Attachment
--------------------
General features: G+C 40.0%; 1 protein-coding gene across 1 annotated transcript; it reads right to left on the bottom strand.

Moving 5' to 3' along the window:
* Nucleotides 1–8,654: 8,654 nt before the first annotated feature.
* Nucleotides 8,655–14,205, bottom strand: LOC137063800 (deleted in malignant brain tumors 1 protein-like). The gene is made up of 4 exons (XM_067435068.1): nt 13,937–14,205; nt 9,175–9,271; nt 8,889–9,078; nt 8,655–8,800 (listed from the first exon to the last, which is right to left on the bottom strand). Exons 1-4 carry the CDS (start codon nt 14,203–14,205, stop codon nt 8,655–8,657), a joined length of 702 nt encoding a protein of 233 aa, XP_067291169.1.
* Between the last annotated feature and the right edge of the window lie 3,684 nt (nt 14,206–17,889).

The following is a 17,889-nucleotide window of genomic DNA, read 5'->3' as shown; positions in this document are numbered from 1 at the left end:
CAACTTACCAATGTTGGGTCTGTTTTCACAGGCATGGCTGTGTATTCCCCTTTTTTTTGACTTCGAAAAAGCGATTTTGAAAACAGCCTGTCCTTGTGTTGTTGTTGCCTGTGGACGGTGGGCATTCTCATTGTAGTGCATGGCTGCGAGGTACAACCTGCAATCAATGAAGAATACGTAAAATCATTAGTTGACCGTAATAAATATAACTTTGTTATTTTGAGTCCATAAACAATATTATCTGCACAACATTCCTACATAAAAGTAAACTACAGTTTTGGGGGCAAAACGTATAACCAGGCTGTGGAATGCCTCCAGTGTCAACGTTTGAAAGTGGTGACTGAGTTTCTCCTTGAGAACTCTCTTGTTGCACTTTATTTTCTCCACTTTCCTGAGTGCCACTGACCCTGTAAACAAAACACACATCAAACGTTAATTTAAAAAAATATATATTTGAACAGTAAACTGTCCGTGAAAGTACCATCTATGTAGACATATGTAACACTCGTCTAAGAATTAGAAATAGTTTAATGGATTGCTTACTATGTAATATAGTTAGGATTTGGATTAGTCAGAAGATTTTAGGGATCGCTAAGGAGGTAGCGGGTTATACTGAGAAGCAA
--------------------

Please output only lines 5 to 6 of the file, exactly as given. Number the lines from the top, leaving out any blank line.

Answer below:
* Between the last annotated feature and the right edge of the window lie 3,684 nt (nt 14,206–17,889).

The following is a 17,889-nucleotide window of genomic DNA, read 5'->3' as shown; positions in this document are numbered from 1 at the left end: